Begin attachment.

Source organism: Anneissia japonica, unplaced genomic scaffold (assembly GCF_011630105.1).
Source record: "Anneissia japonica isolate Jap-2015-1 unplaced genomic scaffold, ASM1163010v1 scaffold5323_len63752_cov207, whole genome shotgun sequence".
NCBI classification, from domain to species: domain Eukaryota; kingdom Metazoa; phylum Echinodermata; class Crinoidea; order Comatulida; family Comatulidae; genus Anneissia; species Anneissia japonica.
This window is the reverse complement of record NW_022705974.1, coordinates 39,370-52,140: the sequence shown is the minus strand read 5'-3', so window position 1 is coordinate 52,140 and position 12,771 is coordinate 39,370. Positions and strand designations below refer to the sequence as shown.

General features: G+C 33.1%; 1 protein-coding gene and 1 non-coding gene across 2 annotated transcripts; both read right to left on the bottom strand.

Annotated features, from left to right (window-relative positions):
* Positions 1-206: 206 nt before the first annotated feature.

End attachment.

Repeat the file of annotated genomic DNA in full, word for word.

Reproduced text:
Source organism: Anneissia japonica, unplaced genomic scaffold (assembly GCF_011630105.1).
Source record: "Anneissia japonica isolate Jap-2015-1 unplaced genomic scaffold, ASM1163010v1 scaffold5323_len63752_cov207, whole genome shotgun sequence".
NCBI classification, from domain to species: domain Eukaryota; kingdom Metazoa; phylum Echinodermata; class Crinoidea; order Comatulida; family Comatulidae; genus Anneissia; species Anneissia japonica.
This window is the reverse complement of record NW_022705974.1, coordinates 39,370-52,140: the sequence shown is the minus strand read 5'-3', so window position 1 is coordinate 52,140 and position 12,771 is coordinate 39,370. Positions and strand designations below refer to the sequence as shown.

General features: G+C 33.1%; 1 protein-coding gene and 1 non-coding gene across 2 annotated transcripts; both read right to left on the bottom strand.

Annotated features, from left to right (window-relative positions):
* Positions 1-206: 206 nt before the first annotated feature.